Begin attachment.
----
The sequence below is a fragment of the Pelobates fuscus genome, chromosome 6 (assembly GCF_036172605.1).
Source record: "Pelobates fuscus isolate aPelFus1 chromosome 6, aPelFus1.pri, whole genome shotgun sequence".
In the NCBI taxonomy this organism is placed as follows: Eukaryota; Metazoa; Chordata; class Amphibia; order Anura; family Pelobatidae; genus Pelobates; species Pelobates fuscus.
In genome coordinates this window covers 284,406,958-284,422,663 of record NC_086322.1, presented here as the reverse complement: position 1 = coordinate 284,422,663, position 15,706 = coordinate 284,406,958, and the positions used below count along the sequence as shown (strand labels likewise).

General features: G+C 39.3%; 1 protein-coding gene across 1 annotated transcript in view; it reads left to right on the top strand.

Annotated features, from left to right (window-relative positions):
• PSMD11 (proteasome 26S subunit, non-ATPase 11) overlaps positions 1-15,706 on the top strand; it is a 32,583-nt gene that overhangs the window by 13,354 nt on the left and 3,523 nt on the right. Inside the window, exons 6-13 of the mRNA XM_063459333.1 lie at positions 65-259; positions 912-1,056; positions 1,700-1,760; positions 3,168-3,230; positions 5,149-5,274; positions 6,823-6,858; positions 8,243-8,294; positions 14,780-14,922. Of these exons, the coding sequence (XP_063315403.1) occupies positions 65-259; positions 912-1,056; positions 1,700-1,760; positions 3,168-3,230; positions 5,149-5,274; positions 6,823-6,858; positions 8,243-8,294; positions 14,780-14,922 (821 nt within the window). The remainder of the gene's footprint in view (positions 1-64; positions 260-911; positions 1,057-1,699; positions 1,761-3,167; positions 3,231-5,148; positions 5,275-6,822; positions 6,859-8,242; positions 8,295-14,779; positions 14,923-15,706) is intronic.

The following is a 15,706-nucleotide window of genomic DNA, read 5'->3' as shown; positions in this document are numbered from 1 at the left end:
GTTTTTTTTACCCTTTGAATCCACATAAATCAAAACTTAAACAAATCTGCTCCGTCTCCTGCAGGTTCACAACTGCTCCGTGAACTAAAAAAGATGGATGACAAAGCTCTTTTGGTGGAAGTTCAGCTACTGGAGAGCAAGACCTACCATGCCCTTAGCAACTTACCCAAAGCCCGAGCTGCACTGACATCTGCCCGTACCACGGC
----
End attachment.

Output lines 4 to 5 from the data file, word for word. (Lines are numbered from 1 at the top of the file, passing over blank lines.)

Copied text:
In genome coordinates this window covers 284,406,958-284,422,663 of record NC_086322.1, presented here as the reverse complement: position 1 = coordinate 284,422,663, position 15,706 = coordinate 284,406,958, and the positions used below count along the sequence as shown (strand labels likewise).

General features: G+C 39.3%; 1 protein-coding gene across 1 annotated transcript in view; it reads left to right on the top strand.